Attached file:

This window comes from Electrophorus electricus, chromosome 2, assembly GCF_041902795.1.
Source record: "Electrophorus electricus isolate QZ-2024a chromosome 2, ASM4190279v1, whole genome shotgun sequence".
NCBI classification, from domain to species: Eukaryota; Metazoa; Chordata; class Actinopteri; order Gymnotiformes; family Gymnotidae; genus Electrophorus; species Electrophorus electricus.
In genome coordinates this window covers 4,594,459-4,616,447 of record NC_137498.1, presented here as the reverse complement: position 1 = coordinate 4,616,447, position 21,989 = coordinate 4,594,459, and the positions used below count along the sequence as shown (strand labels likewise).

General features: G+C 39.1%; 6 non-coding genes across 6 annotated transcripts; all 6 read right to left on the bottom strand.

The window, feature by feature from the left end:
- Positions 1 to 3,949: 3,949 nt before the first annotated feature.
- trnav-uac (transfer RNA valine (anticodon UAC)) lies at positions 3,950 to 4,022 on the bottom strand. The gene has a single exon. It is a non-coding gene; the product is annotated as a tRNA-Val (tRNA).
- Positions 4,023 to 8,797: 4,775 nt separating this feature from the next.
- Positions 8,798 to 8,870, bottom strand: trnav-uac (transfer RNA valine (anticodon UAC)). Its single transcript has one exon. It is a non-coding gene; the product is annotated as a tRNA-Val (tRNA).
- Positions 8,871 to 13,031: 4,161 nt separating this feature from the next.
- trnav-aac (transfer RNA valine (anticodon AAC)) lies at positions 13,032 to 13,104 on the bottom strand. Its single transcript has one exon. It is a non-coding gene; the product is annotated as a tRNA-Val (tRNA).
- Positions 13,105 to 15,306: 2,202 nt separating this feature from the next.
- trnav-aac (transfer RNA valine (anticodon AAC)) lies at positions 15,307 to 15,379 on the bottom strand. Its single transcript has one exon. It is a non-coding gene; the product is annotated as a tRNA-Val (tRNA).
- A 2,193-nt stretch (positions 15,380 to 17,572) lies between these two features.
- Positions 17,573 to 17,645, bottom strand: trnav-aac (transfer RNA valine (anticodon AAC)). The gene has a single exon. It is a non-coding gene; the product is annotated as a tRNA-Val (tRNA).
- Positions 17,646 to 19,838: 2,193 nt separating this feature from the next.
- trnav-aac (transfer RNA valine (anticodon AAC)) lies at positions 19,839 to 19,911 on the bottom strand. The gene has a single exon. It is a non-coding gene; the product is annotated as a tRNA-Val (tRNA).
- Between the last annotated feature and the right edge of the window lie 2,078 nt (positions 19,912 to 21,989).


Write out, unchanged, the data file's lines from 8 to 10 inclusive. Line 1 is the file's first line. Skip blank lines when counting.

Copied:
- trnav-uac (transfer RNA valine (anticodon UAC)) lies at positions 3,950 to 4,022 on the bottom strand. The gene has a single exon. It is a non-coding gene; the product is annotated as a tRNA-Val (tRNA).
- Positions 4,023 to 8,797: 4,775 nt separating this feature from the next.
- Positions 8,798 to 8,870, bottom strand: trnav-uac (transfer RNA valine (anticodon UAC)). Its single transcript has one exon. It is a non-coding gene; the product is annotated as a tRNA-Val (tRNA).